Dan Mullen wanted a fully packed stadium this week.
He might want to focus on being able to field a team first.
Dan Mullen wanted a fully packed stadium this week.
He might want to focus on being able to field a team first.
Oh, look. It’s Stetson again.
This is a helluva throw.
Good thing Georgia has better inside linebackers than Ole Miss. They’ll need ’em.
When you’re talking about the Georgia-Alabama game, one thing you don’t want to think is that it’s just like the last two games those two have played.
It’s not a question of whether Georgia’s been man enough to take on Saban’s team. It’s whether the Dawgs have had enough gas in the tank to finish. So what are they focused on this week? Ask Jamaree Salyer ($$).
“Making sure we compete for four quarters — five quarters, even,” Salyer said, with a chuckle.
Or Eric Stokes.
“I’m just trying to go 1-0 every week,” Stokes said. “I see they are our next opponent, and we’ve just got to do our business.”
There may be reasons to think that mindset isn’t just cheap talk. For one thing, the setting is different. Neither team is facing the other in an elimination game. Instead, at least at this juncture in the season, both are looking like the class of their respective divisions and the loser stands a strong chance of making it to the SECCG.
Another reason may be more of a stretch on my part: Jim Chaney isn’t going to be calling plays for Georgia in Tuscaloosa. ‘Bama is a great team with what is at the moment the best offense in college football. If Georgia somehow finds itself with a fourth-quarter lead (again!), the last thing it needs to do is take its foot off the gas in the hope it can grind its way to the finish. Hopefully, Todd Monken will approach the situation with a more aggressive mindset.
What do y’all think?
Simply saying “Alabama has a more explosive offense but Georgia dominates the defense” doesn’t really do justice to how the early stats break down for both teams. Take a look.
Which does a better job on the imposing its will front Saturday night?
It’s not just more effective offensive schemes being blamed for the sharp decline in SEC defensive prowess in 2020. SEC coaches themselves are doing a lot of soul searching (not that I blame them for that).
“Maybe it’s COVID and missing spring ball and missing the tackling and the fundamentals, and that has something to do with it,” Kiffin said, “but I would have never guessed this.”
He’s not the only one to indulge in that sort of speculation.
“You’re talking about missing 6 months of prep,” one SEC strength and conditioning coach told me. Remember, these are the coaches who are with players more than any other outside of the 3-month season window.
“Think about this,” he continued. “We’re talking about 15 practices in the spring where any install change is made, and most individual improvement occurs. Spring has always been more hands-on, individual work. Then you have team building and summer conditioning, and you’ve got guys working together and building trust with the guy next to them. All of that is gone now.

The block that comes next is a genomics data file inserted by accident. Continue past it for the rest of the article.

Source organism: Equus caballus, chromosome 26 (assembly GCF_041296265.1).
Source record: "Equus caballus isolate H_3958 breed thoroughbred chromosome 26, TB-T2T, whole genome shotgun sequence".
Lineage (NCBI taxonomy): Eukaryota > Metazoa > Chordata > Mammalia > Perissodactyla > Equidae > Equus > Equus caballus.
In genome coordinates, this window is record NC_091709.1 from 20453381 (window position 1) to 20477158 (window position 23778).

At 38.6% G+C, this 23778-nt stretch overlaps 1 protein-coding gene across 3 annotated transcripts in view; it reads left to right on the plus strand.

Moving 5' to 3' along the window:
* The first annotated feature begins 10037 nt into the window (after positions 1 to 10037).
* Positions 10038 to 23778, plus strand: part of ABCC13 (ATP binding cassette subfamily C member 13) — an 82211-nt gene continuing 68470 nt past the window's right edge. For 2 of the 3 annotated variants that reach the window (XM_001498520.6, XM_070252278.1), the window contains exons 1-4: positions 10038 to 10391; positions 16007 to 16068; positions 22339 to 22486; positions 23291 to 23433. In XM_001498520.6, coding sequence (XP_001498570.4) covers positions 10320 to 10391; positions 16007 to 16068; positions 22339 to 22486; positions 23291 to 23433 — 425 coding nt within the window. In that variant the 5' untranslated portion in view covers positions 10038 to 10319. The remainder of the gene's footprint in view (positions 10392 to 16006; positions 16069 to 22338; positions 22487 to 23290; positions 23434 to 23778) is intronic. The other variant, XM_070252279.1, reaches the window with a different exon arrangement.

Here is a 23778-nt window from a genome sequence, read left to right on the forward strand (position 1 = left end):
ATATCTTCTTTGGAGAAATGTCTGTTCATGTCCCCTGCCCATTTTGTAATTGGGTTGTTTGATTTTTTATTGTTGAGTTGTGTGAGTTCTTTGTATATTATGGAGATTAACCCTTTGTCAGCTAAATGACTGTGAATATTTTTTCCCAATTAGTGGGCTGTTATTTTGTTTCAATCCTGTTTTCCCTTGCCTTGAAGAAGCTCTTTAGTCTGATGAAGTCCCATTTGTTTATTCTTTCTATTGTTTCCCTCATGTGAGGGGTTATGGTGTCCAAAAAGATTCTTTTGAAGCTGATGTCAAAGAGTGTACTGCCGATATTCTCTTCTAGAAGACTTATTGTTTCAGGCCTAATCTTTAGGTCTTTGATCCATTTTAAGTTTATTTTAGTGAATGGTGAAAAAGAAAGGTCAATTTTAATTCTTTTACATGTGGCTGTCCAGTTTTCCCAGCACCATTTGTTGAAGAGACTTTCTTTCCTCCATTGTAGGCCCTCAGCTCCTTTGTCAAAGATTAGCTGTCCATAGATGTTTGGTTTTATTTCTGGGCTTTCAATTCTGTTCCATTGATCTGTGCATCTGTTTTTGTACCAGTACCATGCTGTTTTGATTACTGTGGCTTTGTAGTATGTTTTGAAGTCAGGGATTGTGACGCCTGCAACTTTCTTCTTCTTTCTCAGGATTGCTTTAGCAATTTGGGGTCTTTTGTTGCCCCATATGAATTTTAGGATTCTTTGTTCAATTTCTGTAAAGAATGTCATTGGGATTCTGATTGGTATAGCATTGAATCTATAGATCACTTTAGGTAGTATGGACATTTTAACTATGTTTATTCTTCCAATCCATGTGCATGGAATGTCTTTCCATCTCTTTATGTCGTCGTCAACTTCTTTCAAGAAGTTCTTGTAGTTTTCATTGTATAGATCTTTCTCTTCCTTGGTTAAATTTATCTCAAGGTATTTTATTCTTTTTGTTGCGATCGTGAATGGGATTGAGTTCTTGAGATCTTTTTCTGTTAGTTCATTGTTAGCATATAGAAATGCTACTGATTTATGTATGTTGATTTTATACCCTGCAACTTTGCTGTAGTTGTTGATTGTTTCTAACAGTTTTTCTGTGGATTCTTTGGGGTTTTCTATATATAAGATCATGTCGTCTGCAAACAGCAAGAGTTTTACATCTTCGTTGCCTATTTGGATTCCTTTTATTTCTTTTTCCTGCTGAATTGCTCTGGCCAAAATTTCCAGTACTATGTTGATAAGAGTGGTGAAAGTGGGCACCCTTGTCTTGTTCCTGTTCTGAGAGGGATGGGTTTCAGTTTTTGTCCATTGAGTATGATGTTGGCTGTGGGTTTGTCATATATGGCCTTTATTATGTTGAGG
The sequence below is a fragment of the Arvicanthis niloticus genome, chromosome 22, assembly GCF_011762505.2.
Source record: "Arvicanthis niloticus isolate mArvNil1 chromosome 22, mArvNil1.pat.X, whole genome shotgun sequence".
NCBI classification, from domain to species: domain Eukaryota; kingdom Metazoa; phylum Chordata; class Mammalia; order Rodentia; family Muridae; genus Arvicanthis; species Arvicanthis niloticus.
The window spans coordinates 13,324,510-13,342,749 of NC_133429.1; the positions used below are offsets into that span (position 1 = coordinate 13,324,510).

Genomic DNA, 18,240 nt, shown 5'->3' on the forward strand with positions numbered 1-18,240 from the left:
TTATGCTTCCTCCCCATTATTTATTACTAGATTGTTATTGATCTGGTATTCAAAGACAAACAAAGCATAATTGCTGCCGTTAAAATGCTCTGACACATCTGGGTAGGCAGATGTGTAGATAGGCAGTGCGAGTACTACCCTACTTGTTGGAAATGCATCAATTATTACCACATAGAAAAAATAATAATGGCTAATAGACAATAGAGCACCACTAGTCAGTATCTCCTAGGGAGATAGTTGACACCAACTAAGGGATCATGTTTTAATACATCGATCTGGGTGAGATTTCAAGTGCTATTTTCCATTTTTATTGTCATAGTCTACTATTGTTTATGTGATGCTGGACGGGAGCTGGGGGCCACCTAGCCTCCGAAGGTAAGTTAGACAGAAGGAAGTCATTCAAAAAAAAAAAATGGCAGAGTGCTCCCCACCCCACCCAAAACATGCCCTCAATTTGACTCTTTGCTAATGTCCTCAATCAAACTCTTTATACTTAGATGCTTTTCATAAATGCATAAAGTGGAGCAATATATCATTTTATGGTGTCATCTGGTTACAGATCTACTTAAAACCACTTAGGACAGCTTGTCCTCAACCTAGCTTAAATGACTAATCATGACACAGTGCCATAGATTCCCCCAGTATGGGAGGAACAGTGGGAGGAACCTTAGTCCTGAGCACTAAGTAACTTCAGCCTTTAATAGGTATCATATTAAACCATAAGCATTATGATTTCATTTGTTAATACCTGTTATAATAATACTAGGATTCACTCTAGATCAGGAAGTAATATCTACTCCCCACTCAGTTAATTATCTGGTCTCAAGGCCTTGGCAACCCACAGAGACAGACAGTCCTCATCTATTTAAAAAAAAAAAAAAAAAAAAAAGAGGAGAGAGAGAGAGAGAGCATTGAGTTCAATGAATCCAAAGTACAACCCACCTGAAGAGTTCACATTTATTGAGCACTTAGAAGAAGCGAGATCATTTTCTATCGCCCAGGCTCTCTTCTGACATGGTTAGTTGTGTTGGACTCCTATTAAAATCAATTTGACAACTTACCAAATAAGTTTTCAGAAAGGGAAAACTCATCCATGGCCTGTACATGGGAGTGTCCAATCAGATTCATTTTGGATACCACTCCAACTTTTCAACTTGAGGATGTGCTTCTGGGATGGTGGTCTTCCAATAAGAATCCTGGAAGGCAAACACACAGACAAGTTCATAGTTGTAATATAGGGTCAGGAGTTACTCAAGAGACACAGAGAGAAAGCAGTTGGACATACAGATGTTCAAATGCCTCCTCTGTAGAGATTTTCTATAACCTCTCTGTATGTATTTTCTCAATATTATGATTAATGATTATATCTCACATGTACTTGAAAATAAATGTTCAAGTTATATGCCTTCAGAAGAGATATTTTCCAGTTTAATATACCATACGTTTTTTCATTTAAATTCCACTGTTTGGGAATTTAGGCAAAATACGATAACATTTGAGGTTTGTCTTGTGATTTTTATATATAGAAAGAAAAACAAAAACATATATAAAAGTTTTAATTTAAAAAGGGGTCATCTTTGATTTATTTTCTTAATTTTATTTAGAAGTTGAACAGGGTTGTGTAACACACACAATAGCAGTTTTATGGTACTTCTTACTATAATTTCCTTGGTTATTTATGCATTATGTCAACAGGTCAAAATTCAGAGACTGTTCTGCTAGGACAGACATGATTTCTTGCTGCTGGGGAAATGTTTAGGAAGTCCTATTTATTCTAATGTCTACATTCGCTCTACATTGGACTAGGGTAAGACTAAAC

“You see guys trying to do other guys’ job during a play. That means two guys are out of position. There’s no trust out there. Whenever you hear a guy on TV say, ‘he’s out of position,’ it’s usually because he’s trying to do two jobs. Defense is about being in position to make a play, and making it – and trusting your teammate will do the same. When you don’t have that chemistry, the whole system breaks down.”
Eh, maybe. But Georgia and Mississippi State are both playing good defense so far, and while you can argue that Georgia had continuity in spades, MSU worked from an entirely new coaching staff and installed a 3-3-5 scheme on defense, to boot.
Another excuse is a familiar one.
“A lot of it has to do with the way the passing game is officiated,” one SEC coach told me. “If your head isn’t turned and looking at the ball in coverage, you’re getting flagged. If you’re fighting for position while the ball is in the air, you’re getting flagged. If you touch a guy after the initial jam, you’re going to get flagged.
“The game is structured to give offenses specific advantages. It’s (BS), if you ask me. But it’s where we are, and we, as coaches, have to find a way around it.”
It’s true, but it’s also nothing new. In other words, where was the decline before?
Then we come to reason number three. And I have to admit this one resonates a little.
“This is on all of us,” one SEC coach told me. “These are basic mistakes players are making in the front seven and the back end, and a lot of that is because of bad coaching, to be honest. It’s like we’re just giving into the idea that the offense is going to score and there’s nothing we can do as coaches to mitigate it. I refuse to believe that.”
Bo Pelini was overrated when he left LSU for Nebraska. Grantham is a one-trick pony and that trick wasn’t meant for spread passing games. Ole Miss has personnel issues on defense, to be sure, but I haven’t seen anything so far to suggest that D.J. Durkin is competent in how he deploys them. Judging from the grumbling of the Tide faithful, Pete Golding is nothing to write home about, either.
However you want to look at it, there are four SEC defenses ranked in the top 30 in defensive yards per play, so at least some of these coaches have a clue. So far, anyway — six SEC quarterbacks rank in the top 20 nationally in passer rating, including three of the top five. We’ll see who gets traction as the season continues.
College football punditry, like nature, abhors a vacuum, so it should come as no surprise that folks are rushing to take note of the rapid decline (or is it demise?) of SEC defenses, seemingly across the board, and providing explanations for the same. Let’s go through one of those.
Let’s look at offense. Facts, unfortunately, are facts.
SEC offenses are finally figuring this out, and it’s something that the Big 12 has been doing for years. In conference games since 2017, Big 12 offenses have thrown the ball on more than 55% of their snaps.